The startup world can be a rollercoaster. While investment continues to pour in — with both founders and investors looking for the next unicorn — the reality is that 90% of startups fail, with over half of those going under in the first three years.

I’ve founded two companies that I grew and sold (Mezi and Dhingana). I encountered many of the issues that new founders face, learned on the job, and thankfully persevered. Using the knowledge that I acquired in my previous companies, I’ve founded a third — Zeni — to try and help founders make more informed, sustainable financial decisions.

For many founders, a transformative idea and initial outside investment doesn’t translate into understanding the underlying financial complexities of running a business.

Whether you’re just wrapping your seed round, or on to Series B, avoiding these common issues is the best way to ensure that you’re set on solid ground and free to focus on your vision.

Why most startups fail

Startups go under for a variety of reasons. Some fail to achieve product-market fit in a scalable way. Many others simply run out of money. While the above two reasons are often cited as the two primary reasons for startup failure, they’re also related. If you don’t solve a market problem and don’t generate customers, you’re eventually going to run out of money.

Unfortunately, many of the startups that fail shouldn’t. They’re led by bright entrepreneurs with a great idea. But for many founders, a transformative idea and initial outside investment doesn’t translate into understanding the underlying financial complexities of running a business.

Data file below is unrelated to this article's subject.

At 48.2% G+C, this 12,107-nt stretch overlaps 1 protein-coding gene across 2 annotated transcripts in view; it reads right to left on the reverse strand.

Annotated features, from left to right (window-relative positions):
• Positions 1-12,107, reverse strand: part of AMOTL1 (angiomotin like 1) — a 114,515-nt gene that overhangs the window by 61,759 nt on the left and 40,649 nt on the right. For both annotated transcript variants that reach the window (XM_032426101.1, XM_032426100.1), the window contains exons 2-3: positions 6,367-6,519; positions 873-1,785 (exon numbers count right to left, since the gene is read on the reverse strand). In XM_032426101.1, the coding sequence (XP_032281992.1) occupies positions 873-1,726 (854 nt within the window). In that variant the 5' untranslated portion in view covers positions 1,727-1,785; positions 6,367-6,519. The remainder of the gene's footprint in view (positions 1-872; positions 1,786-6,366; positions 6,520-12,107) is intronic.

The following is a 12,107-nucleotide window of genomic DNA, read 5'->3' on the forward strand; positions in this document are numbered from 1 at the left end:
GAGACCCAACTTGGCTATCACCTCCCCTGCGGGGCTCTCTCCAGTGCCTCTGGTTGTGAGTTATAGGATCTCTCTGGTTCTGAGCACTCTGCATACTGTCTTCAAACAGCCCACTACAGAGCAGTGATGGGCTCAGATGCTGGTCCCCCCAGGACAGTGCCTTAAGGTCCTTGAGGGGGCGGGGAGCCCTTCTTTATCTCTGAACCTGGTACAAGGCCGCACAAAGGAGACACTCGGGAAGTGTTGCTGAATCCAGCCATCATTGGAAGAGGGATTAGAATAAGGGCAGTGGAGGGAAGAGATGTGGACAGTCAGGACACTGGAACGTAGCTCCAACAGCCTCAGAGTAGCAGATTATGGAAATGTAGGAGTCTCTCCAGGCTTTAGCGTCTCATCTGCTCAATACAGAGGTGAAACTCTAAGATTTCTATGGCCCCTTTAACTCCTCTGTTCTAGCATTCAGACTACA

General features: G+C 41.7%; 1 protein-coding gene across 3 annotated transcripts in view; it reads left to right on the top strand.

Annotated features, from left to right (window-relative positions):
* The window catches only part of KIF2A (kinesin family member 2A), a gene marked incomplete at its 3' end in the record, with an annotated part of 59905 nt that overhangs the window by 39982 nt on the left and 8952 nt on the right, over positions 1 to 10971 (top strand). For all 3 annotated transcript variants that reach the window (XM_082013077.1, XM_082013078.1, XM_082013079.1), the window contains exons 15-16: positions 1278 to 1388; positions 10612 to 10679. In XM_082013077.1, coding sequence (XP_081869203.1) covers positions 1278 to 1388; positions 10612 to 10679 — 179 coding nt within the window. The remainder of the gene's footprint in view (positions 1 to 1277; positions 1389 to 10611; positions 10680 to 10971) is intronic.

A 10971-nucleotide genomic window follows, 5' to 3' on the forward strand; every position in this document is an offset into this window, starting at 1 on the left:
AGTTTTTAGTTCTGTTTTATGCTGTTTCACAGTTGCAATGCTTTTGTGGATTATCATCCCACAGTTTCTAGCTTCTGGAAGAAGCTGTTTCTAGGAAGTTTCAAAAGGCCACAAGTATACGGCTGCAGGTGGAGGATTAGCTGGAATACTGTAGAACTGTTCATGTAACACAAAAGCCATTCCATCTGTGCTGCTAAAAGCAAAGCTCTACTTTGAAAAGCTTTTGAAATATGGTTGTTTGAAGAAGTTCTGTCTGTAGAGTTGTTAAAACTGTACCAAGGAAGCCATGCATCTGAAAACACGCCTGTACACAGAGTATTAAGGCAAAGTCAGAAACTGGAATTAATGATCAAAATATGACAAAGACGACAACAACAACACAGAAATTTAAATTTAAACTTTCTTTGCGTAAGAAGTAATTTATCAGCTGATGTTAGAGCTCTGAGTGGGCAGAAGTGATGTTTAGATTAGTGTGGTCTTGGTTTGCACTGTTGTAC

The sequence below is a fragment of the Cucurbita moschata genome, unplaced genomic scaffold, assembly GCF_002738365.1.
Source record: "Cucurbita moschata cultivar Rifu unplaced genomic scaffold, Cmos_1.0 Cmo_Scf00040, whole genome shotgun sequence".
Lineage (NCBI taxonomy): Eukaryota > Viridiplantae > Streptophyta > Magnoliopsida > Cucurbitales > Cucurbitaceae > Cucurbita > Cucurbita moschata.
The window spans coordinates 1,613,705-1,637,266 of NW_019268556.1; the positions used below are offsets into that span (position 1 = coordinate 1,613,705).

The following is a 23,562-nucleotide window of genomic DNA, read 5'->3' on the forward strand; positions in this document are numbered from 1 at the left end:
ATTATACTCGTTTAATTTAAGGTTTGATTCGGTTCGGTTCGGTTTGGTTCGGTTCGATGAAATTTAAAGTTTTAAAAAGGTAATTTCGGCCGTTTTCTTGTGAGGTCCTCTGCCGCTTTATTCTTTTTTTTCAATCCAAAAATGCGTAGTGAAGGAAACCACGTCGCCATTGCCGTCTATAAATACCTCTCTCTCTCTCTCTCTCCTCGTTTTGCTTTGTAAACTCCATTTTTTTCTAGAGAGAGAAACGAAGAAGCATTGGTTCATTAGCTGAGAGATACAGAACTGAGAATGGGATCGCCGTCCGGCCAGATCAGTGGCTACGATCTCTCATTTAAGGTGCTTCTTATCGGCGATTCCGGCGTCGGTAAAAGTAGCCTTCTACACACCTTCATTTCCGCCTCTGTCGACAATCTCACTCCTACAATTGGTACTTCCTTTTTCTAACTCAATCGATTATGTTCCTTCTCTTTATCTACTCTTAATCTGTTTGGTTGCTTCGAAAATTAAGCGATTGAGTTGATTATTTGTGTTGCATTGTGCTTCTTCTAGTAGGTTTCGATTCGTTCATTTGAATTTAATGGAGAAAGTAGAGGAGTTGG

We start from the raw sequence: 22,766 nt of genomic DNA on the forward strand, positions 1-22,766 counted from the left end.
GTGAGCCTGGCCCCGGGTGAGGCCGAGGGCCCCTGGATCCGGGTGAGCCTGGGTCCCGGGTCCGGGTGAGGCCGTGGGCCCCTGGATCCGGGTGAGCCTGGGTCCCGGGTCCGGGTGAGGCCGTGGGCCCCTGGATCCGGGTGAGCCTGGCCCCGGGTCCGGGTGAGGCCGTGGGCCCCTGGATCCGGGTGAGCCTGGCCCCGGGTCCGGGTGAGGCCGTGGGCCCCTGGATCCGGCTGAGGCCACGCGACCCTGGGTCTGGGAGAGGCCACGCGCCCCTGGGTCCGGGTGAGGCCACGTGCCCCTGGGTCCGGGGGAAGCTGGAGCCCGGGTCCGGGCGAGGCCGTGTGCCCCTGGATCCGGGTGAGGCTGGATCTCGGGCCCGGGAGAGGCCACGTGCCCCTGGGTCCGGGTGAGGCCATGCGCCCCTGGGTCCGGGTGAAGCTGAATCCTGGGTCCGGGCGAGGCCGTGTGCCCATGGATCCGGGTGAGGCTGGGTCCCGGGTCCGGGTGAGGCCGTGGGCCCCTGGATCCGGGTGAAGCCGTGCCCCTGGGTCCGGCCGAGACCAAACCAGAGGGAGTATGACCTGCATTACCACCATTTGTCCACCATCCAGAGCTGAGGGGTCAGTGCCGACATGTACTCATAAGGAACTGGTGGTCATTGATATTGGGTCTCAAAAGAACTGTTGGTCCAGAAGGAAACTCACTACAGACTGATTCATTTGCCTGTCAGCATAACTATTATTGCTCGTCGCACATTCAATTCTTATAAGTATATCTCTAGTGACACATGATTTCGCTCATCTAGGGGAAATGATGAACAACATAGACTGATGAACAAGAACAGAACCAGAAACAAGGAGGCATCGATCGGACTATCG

When you break down the various complexities founders face in understanding business finances, there are three primary hurdles they face:

  1. Fragmentation of financial systems.
  2. Time-consuming manual tasks.
  3. Lack of real-time financial insights.

All of the above issues put increased workload and strain on founders, which can lead to burnout. Owners, on average, spend around 40% of their working hours on tasks like hiring, HR and payroll. While hiring is integral to a founders’ day-to-day role, other administrative tasks related to finance, HR and payroll distract founders from focusing on their overall vision and goals.

The good news is that by being aware of the above issues, you can solve them and eliminate the consequences of burnout, distraction and, ultimately, failure. Let’s talk about how.

Consolidate fragmentation

The financial decision-making and tasks of most startups start and stop with the founder. This means that bookkeeping, bill paying, invoicing, financial projections, employee payments and taxes all run into a bottleneck. Even worse, each of these functions requires another employee, vendor or third-party expert — finance firms, admins, CFOs, CPA firms — each using its own software and applications to accomplish their goals.

Each of these parties is reporting back up to the founder, who is then in charge of making sense of it all and disseminating the information to the entities that need it. This means that not only is everything slower, but often things fall through the cracks, as communication can become a serious issue.

Worse still, this creates cash flow problems, as bills go unpaid, invoices go unsent, and important financial documents are delayed. I’ve seen revenue go unreported and invoices unsent and uncollectable due to the fragmentation-bottleneck system most founders experience.

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